Board of Regents Approves New Budget

On Sept. 19, the Montana University System Board of Regents (BOR) approved a $1.4 billion budget and a 2.25 percent pay raise for thousands of Montana University System (MUS) employees. The meeting, which took place in Butte, also decided that $250 per union will be available for employees in 11 unions over the next two years. An additional 14 unions are still being debated.

The BOR consists of seven people who are appointed by the governor, one of the seven being the student regent, Zachary Rogala. They voted unanimously in favor of the new budget and pay raises. The budget and salary increases took effect Oct 1.

The salary raises include not only faculty, but top administrators as well. MSU President Waded Cruzado’s salary rose 2.34 percent, thus increasing from $289,466 to $296,229. Cruzado, University of Montana President Royce Engstrom and Commissioner of Higher Education Clay Christian are the highest paid state employees in Montana.

Vice President of Administration and Finance Terry Leist spoke highly of the new budget. “I was not directly involved with the process,” Leist said. “It certainly seemed like there was a very good dialogue between legislative folks and the system office.”

Leist explained how the new budget allows MSU to accommodate for the record high level of enrollment at 15,294 students. “It will make a noticeable difference in that we can invest as much as possible into academic enterprise by getting it to academic departments and the student services departments,” said Leist. “We have more students so we want to make sure we are able to support those students with the resources we have.”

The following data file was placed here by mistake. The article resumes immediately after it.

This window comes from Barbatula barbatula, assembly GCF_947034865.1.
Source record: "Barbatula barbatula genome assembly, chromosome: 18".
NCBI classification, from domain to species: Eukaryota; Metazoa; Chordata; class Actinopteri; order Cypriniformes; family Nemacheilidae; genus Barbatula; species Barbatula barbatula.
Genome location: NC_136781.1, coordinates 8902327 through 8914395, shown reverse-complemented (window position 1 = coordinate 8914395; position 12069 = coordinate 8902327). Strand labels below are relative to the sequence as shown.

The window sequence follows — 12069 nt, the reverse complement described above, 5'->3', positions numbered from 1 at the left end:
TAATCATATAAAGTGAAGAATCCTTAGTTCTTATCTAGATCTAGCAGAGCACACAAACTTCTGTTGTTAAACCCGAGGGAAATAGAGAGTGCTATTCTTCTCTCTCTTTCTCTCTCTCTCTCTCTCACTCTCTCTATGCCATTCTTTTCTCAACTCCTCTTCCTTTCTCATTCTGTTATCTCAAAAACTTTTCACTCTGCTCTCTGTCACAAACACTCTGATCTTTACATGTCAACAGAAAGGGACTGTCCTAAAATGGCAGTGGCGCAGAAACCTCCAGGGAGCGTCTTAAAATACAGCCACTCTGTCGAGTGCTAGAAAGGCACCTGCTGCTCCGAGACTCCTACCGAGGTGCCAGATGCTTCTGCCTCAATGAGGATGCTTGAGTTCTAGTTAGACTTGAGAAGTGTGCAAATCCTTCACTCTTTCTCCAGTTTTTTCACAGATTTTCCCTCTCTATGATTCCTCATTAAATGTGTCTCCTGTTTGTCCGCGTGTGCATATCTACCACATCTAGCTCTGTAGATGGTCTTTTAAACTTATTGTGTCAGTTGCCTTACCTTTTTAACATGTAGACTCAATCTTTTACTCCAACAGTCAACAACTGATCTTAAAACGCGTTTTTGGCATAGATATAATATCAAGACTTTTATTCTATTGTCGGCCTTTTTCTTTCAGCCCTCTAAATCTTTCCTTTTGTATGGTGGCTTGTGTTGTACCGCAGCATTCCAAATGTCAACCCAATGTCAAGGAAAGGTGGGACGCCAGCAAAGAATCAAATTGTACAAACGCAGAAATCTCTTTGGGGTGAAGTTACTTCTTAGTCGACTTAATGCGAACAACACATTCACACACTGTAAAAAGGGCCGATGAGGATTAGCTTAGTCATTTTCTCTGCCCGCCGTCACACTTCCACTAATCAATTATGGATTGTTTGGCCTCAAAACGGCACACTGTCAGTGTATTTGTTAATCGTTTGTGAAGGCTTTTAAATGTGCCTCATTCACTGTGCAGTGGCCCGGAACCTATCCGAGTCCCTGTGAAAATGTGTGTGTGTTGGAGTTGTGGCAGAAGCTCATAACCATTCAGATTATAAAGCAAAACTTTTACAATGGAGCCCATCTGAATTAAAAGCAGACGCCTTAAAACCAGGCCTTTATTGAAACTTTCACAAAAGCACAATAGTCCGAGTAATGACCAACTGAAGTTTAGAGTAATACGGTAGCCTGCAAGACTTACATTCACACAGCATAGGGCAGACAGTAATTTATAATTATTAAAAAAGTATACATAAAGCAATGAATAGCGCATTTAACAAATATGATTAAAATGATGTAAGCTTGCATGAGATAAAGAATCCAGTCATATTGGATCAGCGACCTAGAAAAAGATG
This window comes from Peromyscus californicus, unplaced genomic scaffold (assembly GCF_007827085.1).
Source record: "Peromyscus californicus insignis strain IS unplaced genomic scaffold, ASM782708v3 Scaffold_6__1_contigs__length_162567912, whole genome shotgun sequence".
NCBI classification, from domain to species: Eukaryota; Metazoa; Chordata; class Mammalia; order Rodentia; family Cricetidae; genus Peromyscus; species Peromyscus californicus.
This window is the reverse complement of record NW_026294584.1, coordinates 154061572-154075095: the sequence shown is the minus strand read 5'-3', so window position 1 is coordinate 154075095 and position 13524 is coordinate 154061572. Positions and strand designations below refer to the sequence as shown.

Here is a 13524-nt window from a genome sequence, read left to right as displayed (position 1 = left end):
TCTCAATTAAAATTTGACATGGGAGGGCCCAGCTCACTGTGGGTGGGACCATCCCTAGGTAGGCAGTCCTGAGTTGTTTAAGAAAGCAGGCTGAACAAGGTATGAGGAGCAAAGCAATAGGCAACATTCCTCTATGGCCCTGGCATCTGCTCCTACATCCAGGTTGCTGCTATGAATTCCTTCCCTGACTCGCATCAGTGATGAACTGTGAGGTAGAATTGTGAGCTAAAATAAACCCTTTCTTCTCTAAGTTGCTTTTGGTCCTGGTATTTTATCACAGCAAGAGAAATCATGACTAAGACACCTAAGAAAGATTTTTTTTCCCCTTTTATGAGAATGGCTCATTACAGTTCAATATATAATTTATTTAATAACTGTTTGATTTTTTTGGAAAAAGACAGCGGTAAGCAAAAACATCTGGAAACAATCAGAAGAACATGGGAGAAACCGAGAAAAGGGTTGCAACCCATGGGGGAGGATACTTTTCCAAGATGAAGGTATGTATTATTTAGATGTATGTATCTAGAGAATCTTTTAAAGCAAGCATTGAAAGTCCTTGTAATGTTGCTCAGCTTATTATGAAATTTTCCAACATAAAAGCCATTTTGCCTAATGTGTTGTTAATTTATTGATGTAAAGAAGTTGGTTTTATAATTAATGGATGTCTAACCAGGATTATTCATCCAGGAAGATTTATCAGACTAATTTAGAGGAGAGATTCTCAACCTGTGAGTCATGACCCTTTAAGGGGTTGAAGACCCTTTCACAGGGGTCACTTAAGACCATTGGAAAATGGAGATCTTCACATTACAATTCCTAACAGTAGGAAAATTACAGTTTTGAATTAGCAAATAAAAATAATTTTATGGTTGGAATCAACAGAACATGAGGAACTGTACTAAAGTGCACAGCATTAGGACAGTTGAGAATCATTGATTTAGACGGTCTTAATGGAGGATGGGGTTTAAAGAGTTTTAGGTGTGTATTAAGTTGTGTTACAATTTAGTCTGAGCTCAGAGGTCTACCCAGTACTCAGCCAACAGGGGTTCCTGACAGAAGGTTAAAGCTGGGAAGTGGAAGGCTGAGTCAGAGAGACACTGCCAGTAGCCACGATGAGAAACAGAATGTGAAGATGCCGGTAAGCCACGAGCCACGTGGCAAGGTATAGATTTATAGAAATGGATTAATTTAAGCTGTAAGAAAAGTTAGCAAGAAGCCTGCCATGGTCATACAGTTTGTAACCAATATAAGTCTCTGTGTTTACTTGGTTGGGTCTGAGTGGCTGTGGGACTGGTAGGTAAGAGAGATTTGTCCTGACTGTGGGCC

While the decision was largely supported by the BOR, a concern was voiced that the pay raise increases the gap between the highest and lowest paid employees at MSU, which may negatively influence funding in the future.

The BOR presented a 2007 report on the low salary that MUS employees receive in comparison to other universities in the nation. Rogala said, “There is a negative image that surrounds the low pay Montana educators receive. However it is a more complex discussion then simply comparing Montana salaries to other university salaries.” Rogala emphasized that Montana has a lower cost of living than other areas and comparing Montana universities’ pay to other schools, such as Harvard or UC Berkeley, is not a reasonable comparison.

“We want to recruit and retain the highest quality employee we can. However it is easy to see arguments for more modest pay based on Montana’s limited resources,” said Rogala, “We all want the best we can get. The question is what can we afford?”